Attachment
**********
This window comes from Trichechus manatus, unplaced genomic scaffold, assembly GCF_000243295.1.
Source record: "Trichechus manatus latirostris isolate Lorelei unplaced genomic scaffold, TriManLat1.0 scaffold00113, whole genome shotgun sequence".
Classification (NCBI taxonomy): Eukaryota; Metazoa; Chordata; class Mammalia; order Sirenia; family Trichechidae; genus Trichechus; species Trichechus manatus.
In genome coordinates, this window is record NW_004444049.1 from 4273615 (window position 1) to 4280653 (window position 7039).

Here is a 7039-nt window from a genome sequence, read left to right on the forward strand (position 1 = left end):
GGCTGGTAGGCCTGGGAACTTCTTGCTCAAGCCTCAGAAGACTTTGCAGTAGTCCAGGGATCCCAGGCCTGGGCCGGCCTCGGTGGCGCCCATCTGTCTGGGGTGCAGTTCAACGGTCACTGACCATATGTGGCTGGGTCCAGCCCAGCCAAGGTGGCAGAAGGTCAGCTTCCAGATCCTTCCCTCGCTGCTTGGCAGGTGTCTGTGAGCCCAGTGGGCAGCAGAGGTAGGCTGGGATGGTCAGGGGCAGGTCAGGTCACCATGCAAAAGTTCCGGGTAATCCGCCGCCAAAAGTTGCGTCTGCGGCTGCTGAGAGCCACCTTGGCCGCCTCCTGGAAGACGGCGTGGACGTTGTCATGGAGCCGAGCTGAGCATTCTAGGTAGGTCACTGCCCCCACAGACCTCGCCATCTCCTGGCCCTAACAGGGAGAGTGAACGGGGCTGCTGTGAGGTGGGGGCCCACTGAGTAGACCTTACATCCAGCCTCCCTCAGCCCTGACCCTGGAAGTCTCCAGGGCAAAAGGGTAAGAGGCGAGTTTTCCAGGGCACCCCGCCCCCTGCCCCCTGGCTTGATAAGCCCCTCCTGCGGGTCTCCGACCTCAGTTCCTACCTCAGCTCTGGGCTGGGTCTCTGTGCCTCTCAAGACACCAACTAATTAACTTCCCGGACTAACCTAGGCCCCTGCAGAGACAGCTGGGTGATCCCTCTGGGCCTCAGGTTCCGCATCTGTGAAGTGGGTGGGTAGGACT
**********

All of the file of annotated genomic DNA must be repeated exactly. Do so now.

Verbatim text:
This window comes from Trichechus manatus, unplaced genomic scaffold, assembly GCF_000243295.1.
Source record: "Trichechus manatus latirostris isolate Lorelei unplaced genomic scaffold, TriManLat1.0 scaffold00113, whole genome shotgun sequence".
Classification (NCBI taxonomy): Eukaryota; Metazoa; Chordata; class Mammalia; order Sirenia; family Trichechidae; genus Trichechus; species Trichechus manatus.
In genome coordinates, this window is record NW_004444049.1 from 4273615 (window position 1) to 4280653 (window position 7039).

Here is a 7039-nt window from a genome sequence, read left to right on the forward strand (position 1 = left end):
GGCTGGTAGGCCTGGGAACTTCTTGCTCAAGCCTCAGAAGACTTTGCAGTAGTCCAGGGATCCCAGGCCTGGGCCGGCCTCGGTGGCGCCCATCTGTCTGGGGTGCAGTTCAACGGTCACTGACCATATGTGGCTGGGTCCAGCCCAGCCAAGGTGGCAGAAGGTCAGCTTCCAGATCCTTCCCTCGCTGCTTGGCAGGTGTCTGTGAGCCCAGTGGGCAGCAGAGGTAGGCTGGGATGGTCAGGGGCAGGTCAGGTCACCATGCAAAAGTTCCGGGTAATCCGCCGCCAAAAGTTGCGTCTGCGGCTGCTGAGAGCCACCTTGGCCGCCTCCTGGAAGACGGCGTGGACGTTGTCATGGAGCCGAGCTGAGCATTCTAGGTAGGTCACTGCCCCCACAGACCTCGCCATCTCCTGGCCCTAACAGGGAGAGTGAACGGGGCTGCTGTGAGGTGGGGGCCCACTGAGTAGACCTTACATCCAGCCTCCCTCAGCCCTGACCCTGGAAGTCTCCAGGGCAAAAGGGTAAGAGGCGAGTTTTCCAGGGCACCCCGCCCCCTGCCCCCTGGCTTGATAAGCCCCTCCTGCGGGTCTCCGACCTCAGTTCCTACCTCAGCTCTGGGCTGGGTCTCTGTGCCTCTCAAGACACCAACTAATTAACTTCCCGGACTAACCTAGGCCCCTGCAGAGACAGCTGGGTGATCCCTCTGGGCCTCAGGTTCCGCATCTGTGAAGTGGGTGGGTAGGACT